Short Story For Thanksgiving


The best short story for Thanksgiving in Middle School is "Two Thanksgiving Day Gentlemen" by O. Henry.  Find out why here!

I love finding ways to help my middle school students celebrate a season and learn at the same time!  So it should come as no surprise that as I was planning for November, I began to look for the perfect short story for Thanksgiving.  What I found was "Two Thanksgiving Day Gentlemen" by O. Henry.

In this story, one seemingly well-to-do Old Gentleman always finds a less well-to-do gentleman named Stuffy Pete in the park and takes him to a very nice Thanksgiving dinner at a nice restaurant every year on Thanksgiving.  However, on this particular Thanksgiving, as Stuffy Pete was heading for the park to meet the Old Gentleman, he is scooped up by a butler that invites him inside a mansion to have a Thanksgiving dinner with two extremely well-to-do ladies.  He can't pass up the opportunity so he goes inside and stuffs himself.  Finally, he leaves and goes to the park where the old gentleman is waiting for him.  The old gentleman takes him to a restaurant and Stuffy Pete agonizingly eats another dinner while the Old Gentleman watches.  Once they leave, they part ways.  Stuffy Pete collapses from over-eating and is taken by ambulance to the hospital.  A staff person is overheard saying that Stuffy Pete was in for over-eating which is the opposite of what they'd expect by the looks of him while an Old Gentleman had just been brought in who hadn't eaten for 3 days!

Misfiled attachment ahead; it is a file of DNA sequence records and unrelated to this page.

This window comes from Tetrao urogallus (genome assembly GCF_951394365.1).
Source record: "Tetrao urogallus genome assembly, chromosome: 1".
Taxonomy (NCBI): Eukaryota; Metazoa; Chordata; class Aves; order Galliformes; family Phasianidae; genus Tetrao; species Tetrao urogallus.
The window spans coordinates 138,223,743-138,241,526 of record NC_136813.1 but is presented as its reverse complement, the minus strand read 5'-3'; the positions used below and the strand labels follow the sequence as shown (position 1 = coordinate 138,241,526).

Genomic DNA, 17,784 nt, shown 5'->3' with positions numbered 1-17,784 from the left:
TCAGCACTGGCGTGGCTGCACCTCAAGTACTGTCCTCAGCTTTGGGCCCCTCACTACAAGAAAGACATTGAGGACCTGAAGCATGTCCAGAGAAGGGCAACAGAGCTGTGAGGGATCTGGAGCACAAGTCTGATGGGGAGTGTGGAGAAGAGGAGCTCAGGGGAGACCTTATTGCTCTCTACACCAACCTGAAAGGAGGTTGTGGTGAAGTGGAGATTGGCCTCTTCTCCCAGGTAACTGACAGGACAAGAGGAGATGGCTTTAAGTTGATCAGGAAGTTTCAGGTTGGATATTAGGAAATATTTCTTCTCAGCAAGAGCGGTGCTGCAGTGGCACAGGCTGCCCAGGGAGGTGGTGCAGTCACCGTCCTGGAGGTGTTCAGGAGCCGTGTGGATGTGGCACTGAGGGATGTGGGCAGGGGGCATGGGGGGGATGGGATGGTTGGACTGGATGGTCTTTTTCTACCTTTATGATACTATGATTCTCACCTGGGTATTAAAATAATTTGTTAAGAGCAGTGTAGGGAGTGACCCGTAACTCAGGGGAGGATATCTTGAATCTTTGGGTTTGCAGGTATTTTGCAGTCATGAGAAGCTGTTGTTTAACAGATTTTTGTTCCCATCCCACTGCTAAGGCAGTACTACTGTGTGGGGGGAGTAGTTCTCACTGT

Clearly, there is A LOT to unpack here and some of the vocabulary can be tricky.  So I broke down the story into 5 "chunks" and we first went over vocabulary, then read the chunk, and talked about/ completed activities about the key ideas like character traits, summarizing, point of view and of course, irony.

All of these activities are for the best short story for Thanksgiving!

After we read the entire story, we had a very interesting discussion about the point of Thanksgiving celebrations using these questions:

These Socratic Seminar questions get students talking and looking for evidence before they create a piece of writing!